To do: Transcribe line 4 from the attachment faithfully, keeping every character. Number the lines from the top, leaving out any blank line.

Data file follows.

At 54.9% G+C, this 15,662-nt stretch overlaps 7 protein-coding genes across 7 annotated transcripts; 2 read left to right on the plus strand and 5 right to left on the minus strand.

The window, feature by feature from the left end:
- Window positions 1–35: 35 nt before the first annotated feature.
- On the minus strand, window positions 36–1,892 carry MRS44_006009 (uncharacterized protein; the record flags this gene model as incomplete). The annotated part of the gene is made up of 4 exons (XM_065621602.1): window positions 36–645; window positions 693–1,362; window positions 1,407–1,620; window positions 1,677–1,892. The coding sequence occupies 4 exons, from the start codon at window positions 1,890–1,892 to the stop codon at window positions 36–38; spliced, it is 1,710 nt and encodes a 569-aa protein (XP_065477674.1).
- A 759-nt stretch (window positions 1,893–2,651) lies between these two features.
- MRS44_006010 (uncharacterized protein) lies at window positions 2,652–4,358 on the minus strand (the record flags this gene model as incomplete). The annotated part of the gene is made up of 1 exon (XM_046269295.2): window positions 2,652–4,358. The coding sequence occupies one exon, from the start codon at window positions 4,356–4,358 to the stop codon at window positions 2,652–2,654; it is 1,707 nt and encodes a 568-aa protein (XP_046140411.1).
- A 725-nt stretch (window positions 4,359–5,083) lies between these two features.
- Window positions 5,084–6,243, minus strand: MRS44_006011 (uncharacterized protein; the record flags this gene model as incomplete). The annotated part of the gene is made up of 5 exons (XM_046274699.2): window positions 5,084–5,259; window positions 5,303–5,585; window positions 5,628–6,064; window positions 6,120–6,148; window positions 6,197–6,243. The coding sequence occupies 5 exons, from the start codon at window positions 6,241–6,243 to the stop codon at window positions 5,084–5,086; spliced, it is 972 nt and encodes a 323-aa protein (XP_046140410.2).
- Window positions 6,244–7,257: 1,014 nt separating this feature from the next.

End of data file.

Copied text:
- On the minus strand, window positions 36–1,892 carry MRS44_006009 (uncharacterized protein; the record flags this gene model as incomplete). The annotated part of the gene is made up of 4 exons (XM_065621602.1): window positions 36–645; window positions 693–1,362; window positions 1,407–1,620; window positions 1,677–1,892. The coding sequence occupies 4 exons, from the start codon at window positions 1,890–1,892 to the stop codon at window positions 36–38; spliced, it is 1,710 nt and encodes a 569-aa protein (XP_065477674.1).